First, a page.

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Innovation and Representation: On the Relationship Between Open Definitions and Defining Properties of Democracy

Democracy
International Relations
Political Theory
Representation
Pavel Dufek
Masaryk University
Pavel Dufek
Masaryk University
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Abstract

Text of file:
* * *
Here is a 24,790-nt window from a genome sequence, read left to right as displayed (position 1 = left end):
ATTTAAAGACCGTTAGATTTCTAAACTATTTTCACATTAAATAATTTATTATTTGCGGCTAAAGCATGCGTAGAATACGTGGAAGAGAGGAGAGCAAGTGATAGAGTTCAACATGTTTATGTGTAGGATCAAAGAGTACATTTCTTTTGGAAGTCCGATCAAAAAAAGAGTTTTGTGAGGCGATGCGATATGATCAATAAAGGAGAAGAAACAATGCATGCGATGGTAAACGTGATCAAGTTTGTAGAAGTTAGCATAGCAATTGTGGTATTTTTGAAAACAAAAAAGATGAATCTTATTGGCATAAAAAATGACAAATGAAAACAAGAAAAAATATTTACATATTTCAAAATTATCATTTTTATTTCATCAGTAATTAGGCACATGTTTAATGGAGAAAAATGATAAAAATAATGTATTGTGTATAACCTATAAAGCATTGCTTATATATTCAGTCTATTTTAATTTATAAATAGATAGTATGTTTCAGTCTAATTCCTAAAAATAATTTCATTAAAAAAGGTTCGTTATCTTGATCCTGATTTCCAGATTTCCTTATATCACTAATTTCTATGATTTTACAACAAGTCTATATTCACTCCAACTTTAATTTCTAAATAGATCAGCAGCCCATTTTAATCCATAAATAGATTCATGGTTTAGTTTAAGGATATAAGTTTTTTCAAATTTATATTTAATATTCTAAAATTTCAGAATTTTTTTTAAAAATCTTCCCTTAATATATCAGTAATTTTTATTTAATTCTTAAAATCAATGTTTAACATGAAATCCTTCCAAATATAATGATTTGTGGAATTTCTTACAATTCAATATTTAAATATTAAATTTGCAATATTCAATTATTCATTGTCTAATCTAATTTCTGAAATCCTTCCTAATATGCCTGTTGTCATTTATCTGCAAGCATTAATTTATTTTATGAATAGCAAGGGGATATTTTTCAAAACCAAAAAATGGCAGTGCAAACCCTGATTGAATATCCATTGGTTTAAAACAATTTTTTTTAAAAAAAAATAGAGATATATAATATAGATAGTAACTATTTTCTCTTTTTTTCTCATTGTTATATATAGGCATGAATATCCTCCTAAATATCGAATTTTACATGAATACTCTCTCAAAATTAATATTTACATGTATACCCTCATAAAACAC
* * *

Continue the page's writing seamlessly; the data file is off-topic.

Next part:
One of the available tracks of conceptual and theoretical innovation in democratic theory concerns opting for so-called “open definitions” of democracy; that is, employing inductive and historically sensitive approach to delineating what democracy means (or could mean), rather that conceptual derivation from a set of apparent principles. At the same time, democracy as a political concept stands in the need of a rather stable and coherent set of defining (“core”) properties, otherwise the door opens to unwelcome conceptual – and ultimately social scientific – confusion. I want to argue in this paper that recent developments in alternative theoretical conceptualisations political representation have such an ambiguous quality: On then one hand, they allow for inclusion of hereunto overlooked categories of the represented, the representing as well as modes of representation. On the hand, they are sometimes quite at odds with established social scientific definitions of democracy, and are mostly isolated from widely used indices (measurements) of the quality of democracy – not least because a sufficiently elaborated theory of political representation amounts to a full-fledged political theory of the normative kind. The problem as I see it is only exacerbated on transnational and global levels of political theorising and/or activity, as it necessarily blends with heated discussions about democracy, justice, and legitimacy beyond the state. My general point is that (democratic) political representation cannot be really separated from the wider context of normative political theory, which is the price to be paid for opening the concept of democracy to theoretical innovations.